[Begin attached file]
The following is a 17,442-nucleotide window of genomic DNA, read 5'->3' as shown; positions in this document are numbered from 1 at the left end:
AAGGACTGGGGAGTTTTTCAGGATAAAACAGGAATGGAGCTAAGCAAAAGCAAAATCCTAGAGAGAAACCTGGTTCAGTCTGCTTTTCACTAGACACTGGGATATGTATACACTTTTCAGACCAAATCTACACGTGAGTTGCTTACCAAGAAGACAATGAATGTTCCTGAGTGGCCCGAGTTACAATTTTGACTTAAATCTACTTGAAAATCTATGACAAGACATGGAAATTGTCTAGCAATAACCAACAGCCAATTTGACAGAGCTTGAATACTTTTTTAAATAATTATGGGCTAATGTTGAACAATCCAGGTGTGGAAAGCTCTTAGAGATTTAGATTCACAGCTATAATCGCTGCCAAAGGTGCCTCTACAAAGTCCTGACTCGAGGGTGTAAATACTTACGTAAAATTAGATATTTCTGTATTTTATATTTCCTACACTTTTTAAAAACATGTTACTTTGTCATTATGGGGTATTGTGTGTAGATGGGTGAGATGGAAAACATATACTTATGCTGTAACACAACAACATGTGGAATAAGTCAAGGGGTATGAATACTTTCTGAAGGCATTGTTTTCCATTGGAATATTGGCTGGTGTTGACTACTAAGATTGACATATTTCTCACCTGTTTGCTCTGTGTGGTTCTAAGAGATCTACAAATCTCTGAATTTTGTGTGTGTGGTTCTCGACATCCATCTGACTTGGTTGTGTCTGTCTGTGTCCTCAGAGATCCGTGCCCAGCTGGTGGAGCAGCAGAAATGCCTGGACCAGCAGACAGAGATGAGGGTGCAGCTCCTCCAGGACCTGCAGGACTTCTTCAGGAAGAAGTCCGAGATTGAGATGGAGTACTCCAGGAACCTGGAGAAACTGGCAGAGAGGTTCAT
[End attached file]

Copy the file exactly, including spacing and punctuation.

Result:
The following is a 17,442-nucleotide window of genomic DNA, read 5'->3' as shown; positions in this document are numbered from 1 at the left end:
AAGGACTGGGGAGTTTTTCAGGATAAAACAGGAATGGAGCTAAGCAAAAGCAAAATCCTAGAGAGAAACCTGGTTCAGTCTGCTTTTCACTAGACACTGGGATATGTATACACTTTTCAGACCAAATCTACACGTGAGTTGCTTACCAAGAAGACAATGAATGTTCCTGAGTGGCCCGAGTTACAATTTTGACTTAAATCTACTTGAAAATCTATGACAAGACATGGAAATTGTCTAGCAATAACCAACAGCCAATTTGACAGAGCTTGAATACTTTTTTAAATAATTATGGGCTAATGTTGAACAATCCAGGTGTGGAAAGCTCTTAGAGATTTAGATTCACAGCTATAATCGCTGCCAAAGGTGCCTCTACAAAGTCCTGACTCGAGGGTGTAAATACTTACGTAAAATTAGATATTTCTGTATTTTATATTTCCTACACTTTTTAAAAACATGTTACTTTGTCATTATGGGGTATTGTGTGTAGATGGGTGAGATGGAAAACATATACTTATGCTGTAACACAACAACATGTGGAATAAGTCAAGGGGTATGAATACTTTCTGAAGGCATTGTTTTCCATTGGAATATTGGCTGGTGTTGACTACTAAGATTGACATATTTCTCACCTGTTTGCTCTGTGTGGTTCTAAGAGATCTACAAATCTCTGAATTTTGTGTGTGTGGTTCTCGACATCCATCTGACTTGGTTGTGTCTGTCTGTGTCCTCAGAGATCCGTGCCCAGCTGGTGGAGCAGCAGAAATGCCTGGACCAGCAGACAGAGATGAGGGTGCAGCTCCTCCAGGACCTGCAGGACTTCTTCAGGAAGAAGTCCGAGATTGAGATGGAGTACTCCAGGAACCTGGAGAAACTGGCAGAGAGGTTCAT